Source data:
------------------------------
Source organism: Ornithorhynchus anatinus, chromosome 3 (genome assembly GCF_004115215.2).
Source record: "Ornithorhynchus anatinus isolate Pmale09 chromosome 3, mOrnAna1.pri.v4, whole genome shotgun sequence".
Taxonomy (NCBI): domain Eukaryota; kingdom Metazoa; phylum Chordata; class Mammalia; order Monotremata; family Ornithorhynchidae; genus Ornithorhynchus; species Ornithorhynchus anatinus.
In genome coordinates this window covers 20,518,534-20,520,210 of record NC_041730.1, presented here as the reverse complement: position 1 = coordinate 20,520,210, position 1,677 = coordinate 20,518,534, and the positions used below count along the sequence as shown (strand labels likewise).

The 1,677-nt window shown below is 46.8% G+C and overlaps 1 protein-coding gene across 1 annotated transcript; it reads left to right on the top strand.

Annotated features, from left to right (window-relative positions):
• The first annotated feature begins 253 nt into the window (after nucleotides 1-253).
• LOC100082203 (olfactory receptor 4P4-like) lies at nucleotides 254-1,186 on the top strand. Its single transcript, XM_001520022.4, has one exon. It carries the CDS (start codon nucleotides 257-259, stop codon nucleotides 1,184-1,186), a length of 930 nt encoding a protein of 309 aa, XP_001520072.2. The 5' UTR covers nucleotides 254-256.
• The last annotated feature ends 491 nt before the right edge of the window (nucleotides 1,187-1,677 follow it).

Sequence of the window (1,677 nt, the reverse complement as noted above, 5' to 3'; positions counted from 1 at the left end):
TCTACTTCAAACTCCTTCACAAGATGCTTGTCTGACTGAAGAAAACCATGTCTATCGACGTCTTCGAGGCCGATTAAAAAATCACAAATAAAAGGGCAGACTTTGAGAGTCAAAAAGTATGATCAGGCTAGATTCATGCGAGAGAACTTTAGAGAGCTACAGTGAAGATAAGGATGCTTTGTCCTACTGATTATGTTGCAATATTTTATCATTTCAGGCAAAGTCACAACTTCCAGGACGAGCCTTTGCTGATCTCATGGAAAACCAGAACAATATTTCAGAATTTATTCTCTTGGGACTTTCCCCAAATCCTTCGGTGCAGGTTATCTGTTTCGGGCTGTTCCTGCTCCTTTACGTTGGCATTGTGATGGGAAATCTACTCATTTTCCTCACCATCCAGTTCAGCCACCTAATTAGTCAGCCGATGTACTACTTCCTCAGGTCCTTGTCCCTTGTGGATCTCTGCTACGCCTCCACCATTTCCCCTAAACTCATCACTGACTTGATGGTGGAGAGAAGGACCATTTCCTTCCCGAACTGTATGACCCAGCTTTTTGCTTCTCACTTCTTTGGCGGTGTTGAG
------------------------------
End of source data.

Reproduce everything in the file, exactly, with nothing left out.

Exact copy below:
Source organism: Ornithorhynchus anatinus, chromosome 3 (genome assembly GCF_004115215.2).
Source record: "Ornithorhynchus anatinus isolate Pmale09 chromosome 3, mOrnAna1.pri.v4, whole genome shotgun sequence".
Taxonomy (NCBI): domain Eukaryota; kingdom Metazoa; phylum Chordata; class Mammalia; order Monotremata; family Ornithorhynchidae; genus Ornithorhynchus; species Ornithorhynchus anatinus.
In genome coordinates this window covers 20,518,534-20,520,210 of record NC_041730.1, presented here as the reverse complement: position 1 = coordinate 20,520,210, position 1,677 = coordinate 20,518,534, and the positions used below count along the sequence as shown (strand labels likewise).

The 1,677-nt window shown below is 46.8% G+C and overlaps 1 protein-coding gene across 1 annotated transcript; it reads left to right on the top strand.

Annotated features, from left to right (window-relative positions):
• The first annotated feature begins 253 nt into the window (after nucleotides 1-253).
• LOC100082203 (olfactory receptor 4P4-like) lies at nucleotides 254-1,186 on the top strand. Its single transcript, XM_001520022.4, has one exon. It carries the CDS (start codon nucleotides 257-259, stop codon nucleotides 1,184-1,186), a length of 930 nt encoding a protein of 309 aa, XP_001520072.2. The 5' UTR covers nucleotides 254-256.
• The last annotated feature ends 491 nt before the right edge of the window (nucleotides 1,187-1,677 follow it).

Sequence of the window (1,677 nt, the reverse complement as noted above, 5' to 3'; positions counted from 1 at the left end):
TCTACTTCAAACTCCTTCACAAGATGCTTGTCTGACTGAAGAAAACCATGTCTATCGACGTCTTCGAGGCCGATTAAAAAATCACAAATAAAAGGGCAGACTTTGAGAGTCAAAAAGTATGATCAGGCTAGATTCATGCGAGAGAACTTTAGAGAGCTACAGTGAAGATAAGGATGCTTTGTCCTACTGATTATGTTGCAATATTTTATCATTTCAGGCAAAGTCACAACTTCCAGGACGAGCCTTTGCTGATCTCATGGAAAACCAGAACAATATTTCAGAATTTATTCTCTTGGGACTTTCCCCAAATCCTTCGGTGCAGGTTATCTGTTTCGGGCTGTTCCTGCTCCTTTACGTTGGCATTGTGATGGGAAATCTACTCATTTTCCTCACCATCCAGTTCAGCCACCTAATTAGTCAGCCGATGTACTACTTCCTCAGGTCCTTGTCCCTTGTGGATCTCTGCTACGCCTCCACCATTTCCCCTAAACTCATCACTGACTTGATGGTGGAGAGAAGGACCATTTCCTTCCCGAACTGTATGACCCAGCTTTTTGCTTCTCACTTCTTTGGCGGTGTTGAG